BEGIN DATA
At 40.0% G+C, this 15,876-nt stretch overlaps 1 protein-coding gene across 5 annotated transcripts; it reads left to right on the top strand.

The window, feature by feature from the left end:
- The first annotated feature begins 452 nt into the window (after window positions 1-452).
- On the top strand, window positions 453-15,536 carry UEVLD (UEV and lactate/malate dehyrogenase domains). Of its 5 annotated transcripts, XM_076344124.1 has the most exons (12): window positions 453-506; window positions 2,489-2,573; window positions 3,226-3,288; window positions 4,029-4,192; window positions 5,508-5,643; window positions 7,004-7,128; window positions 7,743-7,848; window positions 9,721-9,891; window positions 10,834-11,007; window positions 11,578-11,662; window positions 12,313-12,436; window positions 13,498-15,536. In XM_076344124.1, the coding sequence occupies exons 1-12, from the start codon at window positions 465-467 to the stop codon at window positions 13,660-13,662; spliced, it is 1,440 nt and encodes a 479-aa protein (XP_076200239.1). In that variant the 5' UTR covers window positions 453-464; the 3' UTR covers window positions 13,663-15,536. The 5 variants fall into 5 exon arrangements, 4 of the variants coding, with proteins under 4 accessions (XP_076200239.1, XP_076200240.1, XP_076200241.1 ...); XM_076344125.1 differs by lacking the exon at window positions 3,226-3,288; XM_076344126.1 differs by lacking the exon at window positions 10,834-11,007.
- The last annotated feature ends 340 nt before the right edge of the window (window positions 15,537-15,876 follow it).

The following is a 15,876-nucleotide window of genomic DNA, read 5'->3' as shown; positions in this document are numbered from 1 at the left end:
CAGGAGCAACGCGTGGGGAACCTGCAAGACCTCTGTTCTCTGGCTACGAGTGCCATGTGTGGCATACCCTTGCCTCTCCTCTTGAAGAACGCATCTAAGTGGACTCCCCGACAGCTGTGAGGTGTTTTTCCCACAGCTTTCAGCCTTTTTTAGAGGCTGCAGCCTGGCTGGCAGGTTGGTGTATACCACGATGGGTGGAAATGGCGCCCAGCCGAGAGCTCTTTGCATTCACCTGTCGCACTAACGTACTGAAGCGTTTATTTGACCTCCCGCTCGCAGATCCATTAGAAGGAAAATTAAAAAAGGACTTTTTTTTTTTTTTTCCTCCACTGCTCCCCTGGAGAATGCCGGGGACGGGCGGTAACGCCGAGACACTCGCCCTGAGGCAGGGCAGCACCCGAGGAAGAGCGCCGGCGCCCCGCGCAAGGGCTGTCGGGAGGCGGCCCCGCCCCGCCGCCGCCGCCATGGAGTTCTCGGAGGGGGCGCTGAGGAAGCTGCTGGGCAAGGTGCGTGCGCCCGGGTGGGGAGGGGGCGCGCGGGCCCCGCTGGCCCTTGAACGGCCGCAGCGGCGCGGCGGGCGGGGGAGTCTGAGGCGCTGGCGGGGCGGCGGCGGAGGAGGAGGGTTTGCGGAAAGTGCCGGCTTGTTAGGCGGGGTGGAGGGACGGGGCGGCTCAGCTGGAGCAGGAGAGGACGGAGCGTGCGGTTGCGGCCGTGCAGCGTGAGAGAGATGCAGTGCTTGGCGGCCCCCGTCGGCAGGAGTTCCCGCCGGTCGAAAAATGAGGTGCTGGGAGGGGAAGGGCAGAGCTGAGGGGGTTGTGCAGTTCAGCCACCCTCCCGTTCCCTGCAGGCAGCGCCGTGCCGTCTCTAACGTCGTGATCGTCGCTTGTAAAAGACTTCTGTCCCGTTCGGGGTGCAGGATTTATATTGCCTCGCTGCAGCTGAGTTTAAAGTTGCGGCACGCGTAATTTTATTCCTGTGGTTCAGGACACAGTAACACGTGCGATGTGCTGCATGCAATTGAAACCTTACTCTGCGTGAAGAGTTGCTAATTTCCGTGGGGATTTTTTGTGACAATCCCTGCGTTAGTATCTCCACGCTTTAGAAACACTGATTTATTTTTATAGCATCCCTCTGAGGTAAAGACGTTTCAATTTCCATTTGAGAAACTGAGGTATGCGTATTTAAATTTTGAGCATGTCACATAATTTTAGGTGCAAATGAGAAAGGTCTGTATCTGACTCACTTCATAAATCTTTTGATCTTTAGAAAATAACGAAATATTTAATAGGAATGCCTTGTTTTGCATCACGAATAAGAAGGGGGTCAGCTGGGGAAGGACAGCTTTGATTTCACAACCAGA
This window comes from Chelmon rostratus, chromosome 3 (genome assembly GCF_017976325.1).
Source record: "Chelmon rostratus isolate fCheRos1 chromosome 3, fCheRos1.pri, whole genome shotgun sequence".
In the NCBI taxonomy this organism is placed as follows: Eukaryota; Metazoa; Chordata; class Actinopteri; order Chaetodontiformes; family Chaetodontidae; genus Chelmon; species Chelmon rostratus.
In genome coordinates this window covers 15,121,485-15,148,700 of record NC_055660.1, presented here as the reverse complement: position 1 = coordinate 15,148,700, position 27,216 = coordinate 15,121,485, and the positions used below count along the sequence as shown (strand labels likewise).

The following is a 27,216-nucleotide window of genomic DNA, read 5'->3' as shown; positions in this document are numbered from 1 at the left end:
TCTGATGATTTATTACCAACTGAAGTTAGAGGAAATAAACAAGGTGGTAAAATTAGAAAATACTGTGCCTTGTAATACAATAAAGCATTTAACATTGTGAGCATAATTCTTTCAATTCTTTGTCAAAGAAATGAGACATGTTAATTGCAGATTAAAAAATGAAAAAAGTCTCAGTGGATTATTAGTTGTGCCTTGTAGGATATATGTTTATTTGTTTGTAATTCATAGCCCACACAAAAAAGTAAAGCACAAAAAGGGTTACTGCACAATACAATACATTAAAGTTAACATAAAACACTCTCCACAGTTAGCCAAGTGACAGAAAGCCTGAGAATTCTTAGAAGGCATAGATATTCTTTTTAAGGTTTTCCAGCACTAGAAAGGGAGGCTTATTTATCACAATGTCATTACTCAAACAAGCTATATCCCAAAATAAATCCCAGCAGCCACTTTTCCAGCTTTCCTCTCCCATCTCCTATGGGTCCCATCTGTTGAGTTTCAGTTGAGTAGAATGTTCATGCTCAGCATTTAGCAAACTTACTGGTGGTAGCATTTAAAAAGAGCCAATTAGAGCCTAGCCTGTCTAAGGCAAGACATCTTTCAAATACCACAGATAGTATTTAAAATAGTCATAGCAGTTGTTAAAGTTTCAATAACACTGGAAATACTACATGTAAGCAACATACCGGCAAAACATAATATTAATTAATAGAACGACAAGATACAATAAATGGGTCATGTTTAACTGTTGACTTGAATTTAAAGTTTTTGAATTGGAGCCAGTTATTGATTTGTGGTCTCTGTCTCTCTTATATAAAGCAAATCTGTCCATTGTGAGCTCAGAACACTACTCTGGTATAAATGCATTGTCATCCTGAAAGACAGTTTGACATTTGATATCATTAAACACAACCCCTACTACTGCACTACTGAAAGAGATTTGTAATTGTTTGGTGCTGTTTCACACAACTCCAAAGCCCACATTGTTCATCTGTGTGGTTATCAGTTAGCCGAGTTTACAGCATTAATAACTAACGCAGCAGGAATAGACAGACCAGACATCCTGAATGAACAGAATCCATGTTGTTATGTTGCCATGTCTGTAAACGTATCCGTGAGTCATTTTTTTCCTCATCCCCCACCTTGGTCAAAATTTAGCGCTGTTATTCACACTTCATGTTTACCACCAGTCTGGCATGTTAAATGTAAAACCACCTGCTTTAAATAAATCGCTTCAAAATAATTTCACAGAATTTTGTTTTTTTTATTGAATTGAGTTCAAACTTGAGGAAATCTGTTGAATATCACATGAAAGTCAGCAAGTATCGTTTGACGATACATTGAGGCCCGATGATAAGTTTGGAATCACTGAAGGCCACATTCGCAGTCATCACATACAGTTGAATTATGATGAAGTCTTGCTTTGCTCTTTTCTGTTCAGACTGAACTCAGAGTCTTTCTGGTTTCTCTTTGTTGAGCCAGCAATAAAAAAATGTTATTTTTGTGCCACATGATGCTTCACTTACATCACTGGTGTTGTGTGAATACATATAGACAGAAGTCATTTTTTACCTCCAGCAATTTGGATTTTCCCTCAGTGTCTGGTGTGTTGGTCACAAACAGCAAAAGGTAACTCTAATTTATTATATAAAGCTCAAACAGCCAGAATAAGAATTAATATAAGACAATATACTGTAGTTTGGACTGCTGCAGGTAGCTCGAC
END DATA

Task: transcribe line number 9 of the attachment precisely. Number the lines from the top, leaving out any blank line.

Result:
Source record: "Chelmon rostratus isolate fCheRos1 chromosome 3, fCheRos1.pri, whole genome shotgun sequence".